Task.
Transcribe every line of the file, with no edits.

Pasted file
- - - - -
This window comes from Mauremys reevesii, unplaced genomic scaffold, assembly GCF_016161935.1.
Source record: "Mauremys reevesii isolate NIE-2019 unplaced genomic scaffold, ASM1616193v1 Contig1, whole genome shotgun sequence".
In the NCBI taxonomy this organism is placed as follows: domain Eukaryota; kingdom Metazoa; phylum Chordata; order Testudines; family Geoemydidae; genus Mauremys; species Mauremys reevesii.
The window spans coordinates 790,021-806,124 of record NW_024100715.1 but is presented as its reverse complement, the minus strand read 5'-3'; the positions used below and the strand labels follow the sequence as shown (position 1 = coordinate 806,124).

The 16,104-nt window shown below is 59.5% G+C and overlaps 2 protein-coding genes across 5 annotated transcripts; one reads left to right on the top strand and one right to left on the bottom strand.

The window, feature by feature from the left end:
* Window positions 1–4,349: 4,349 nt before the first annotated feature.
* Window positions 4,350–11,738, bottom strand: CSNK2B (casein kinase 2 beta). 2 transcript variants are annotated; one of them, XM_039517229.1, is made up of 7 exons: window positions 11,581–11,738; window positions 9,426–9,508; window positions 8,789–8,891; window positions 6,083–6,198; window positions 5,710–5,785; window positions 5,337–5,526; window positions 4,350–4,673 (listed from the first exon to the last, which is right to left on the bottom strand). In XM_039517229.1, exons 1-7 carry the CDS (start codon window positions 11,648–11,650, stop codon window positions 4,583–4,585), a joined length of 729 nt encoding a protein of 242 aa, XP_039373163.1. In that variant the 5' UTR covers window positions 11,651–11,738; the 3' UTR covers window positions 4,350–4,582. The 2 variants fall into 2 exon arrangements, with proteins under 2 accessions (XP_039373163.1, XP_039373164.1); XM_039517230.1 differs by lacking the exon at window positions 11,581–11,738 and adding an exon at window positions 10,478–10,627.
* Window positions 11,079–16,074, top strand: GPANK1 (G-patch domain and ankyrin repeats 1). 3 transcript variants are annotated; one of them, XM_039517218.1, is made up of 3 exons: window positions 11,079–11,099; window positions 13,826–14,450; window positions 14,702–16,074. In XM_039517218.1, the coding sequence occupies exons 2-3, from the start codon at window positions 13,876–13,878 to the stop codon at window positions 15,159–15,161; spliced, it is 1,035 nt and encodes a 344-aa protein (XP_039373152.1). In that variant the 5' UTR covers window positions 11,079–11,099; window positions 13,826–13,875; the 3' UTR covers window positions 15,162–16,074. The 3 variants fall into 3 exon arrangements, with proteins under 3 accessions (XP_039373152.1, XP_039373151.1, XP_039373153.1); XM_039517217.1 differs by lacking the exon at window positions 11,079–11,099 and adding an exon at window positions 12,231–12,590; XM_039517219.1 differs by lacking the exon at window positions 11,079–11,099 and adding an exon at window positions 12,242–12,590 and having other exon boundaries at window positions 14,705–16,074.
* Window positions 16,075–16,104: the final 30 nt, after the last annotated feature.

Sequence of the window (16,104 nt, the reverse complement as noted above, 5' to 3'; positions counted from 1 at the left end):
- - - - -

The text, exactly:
This window comes from Mauremys reevesii, unplaced genomic scaffold, assembly GCF_016161935.1.
Source record: "Mauremys reevesii isolate NIE-2019 unplaced genomic scaffold, ASM1616193v1 Contig1, whole genome shotgun sequence".
In the NCBI taxonomy this organism is placed as follows: domain Eukaryota; kingdom Metazoa; phylum Chordata; order Testudines; family Geoemydidae; genus Mauremys; species Mauremys reevesii.
The window spans coordinates 790,021-806,124 of record NW_024100715.1 but is presented as its reverse complement, the minus strand read 5'-3'; the positions used below and the strand labels follow the sequence as shown (position 1 = coordinate 806,124).

The 16,104-nt window shown below is 59.5% G+C and overlaps 2 protein-coding genes across 5 annotated transcripts; one reads left to right on the top strand and one right to left on the bottom strand.

The window, feature by feature from the left end:
* Window positions 1–4,349: 4,349 nt before the first annotated feature.
* Window positions 4,350–11,738, bottom strand: CSNK2B (casein kinase 2 beta). 2 transcript variants are annotated; one of them, XM_039517229.1, is made up of 7 exons: window positions 11,581–11,738; window positions 9,426–9,508; window positions 8,789–8,891; window positions 6,083–6,198; window positions 5,710–5,785; window positions 5,337–5,526; window positions 4,350–4,673 (listed from the first exon to the last, which is right to left on the bottom strand). In XM_039517229.1, exons 1-7 carry the CDS (start codon window positions 11,648–11,650, stop codon window positions 4,583–4,585), a joined length of 729 nt encoding a protein of 242 aa, XP_039373163.1. In that variant the 5' UTR covers window positions 11,651–11,738; the 3' UTR covers window positions 4,350–4,582. The 2 variants fall into 2 exon arrangements, with proteins under 2 accessions (XP_039373163.1, XP_039373164.1); XM_039517230.1 differs by lacking the exon at window positions 11,581–11,738 and adding an exon at window positions 10,478–10,627.
* Window positions 11,079–16,074, top strand: GPANK1 (G-patch domain and ankyrin repeats 1). 3 transcript variants are annotated; one of them, XM_039517218.1, is made up of 3 exons: window positions 11,079–11,099; window positions 13,826–14,450; window positions 14,702–16,074. In XM_039517218.1, the coding sequence occupies exons 2-3, from the start codon at window positions 13,876–13,878 to the stop codon at window positions 15,159–15,161; spliced, it is 1,035 nt and encodes a 344-aa protein (XP_039373152.1). In that variant the 5' UTR covers window positions 11,079–11,099; window positions 13,826–13,875; the 3' UTR covers window positions 15,162–16,074. The 3 variants fall into 3 exon arrangements, with proteins under 3 accessions (XP_039373152.1, XP_039373151.1, XP_039373153.1); XM_039517217.1 differs by lacking the exon at window positions 11,079–11,099 and adding an exon at window positions 12,231–12,590; XM_039517219.1 differs by lacking the exon at window positions 11,079–11,099 and adding an exon at window positions 12,242–12,590 and having other exon boundaries at window positions 14,705–16,074.
* Window positions 16,075–16,104: the final 30 nt, after the last annotated feature.

Sequence of the window (16,104 nt, the reverse complement as noted above, 5' to 3'; positions counted from 1 at the left end):